This week the Globe and Mail editorial Board instructed voters to elect a minority government. Have they never studied parliamentary elections? Don't they understand that it's not like hedging your bets, it's making a deliberate choice for the future?
On Thursday, the voters of Ontario have the opportunity (far too rare) to make clear policy choices and direct a potential government as to their preferences for the next half a decade. There are drastic differences between the front runners and interesting policy proposals among the also rans. So, if I am an Ontario voter, why would I choose either not to vote - a cop out - or to make a pretentious show of arriving at the poll and dismissing all of the alternatives? The day after the election, both these choices are moot.
To be honest, after decades of calling Toronto my home, I now live in North Vancouver. The decisions made by the Ontario electorate are theirs and theirs alone. I have a mother, children and grandchildren who will be affected by the outcome of this election, but I trust their judgement to consider the issues, the parties, and the candidates, and to vote for their best option.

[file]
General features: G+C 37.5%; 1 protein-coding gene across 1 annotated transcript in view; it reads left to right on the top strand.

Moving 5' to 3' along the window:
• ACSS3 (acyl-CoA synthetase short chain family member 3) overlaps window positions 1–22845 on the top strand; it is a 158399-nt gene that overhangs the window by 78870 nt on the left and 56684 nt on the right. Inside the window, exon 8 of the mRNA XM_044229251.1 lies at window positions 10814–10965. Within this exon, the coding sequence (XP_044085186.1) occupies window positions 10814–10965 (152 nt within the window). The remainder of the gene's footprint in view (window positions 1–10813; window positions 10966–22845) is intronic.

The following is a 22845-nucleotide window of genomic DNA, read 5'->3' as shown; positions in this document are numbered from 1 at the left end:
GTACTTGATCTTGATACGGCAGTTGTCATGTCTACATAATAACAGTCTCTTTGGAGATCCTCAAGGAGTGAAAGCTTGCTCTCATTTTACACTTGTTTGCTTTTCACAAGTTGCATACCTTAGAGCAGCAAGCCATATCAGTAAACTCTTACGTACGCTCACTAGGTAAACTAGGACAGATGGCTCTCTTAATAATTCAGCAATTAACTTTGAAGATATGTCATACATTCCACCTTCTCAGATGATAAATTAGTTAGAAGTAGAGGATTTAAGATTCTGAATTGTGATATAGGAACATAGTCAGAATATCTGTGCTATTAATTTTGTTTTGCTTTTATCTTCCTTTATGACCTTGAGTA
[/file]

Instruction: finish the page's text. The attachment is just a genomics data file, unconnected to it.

No party is perfect, no choice is without its pluses and minuses. But to give up your right to give some direction (and no, a spoiled or declined ballot is not a direction - it is a conceit) is the greatest insult to our parents and grandparents who fought for that democratic right.
On the 70th anniversary of D-Day, do we take our democratic freedoms so lightly that we want to trade them for a snarky tweet?
If you have the power to vote, use your intellect and your best judgement, and make a real choice.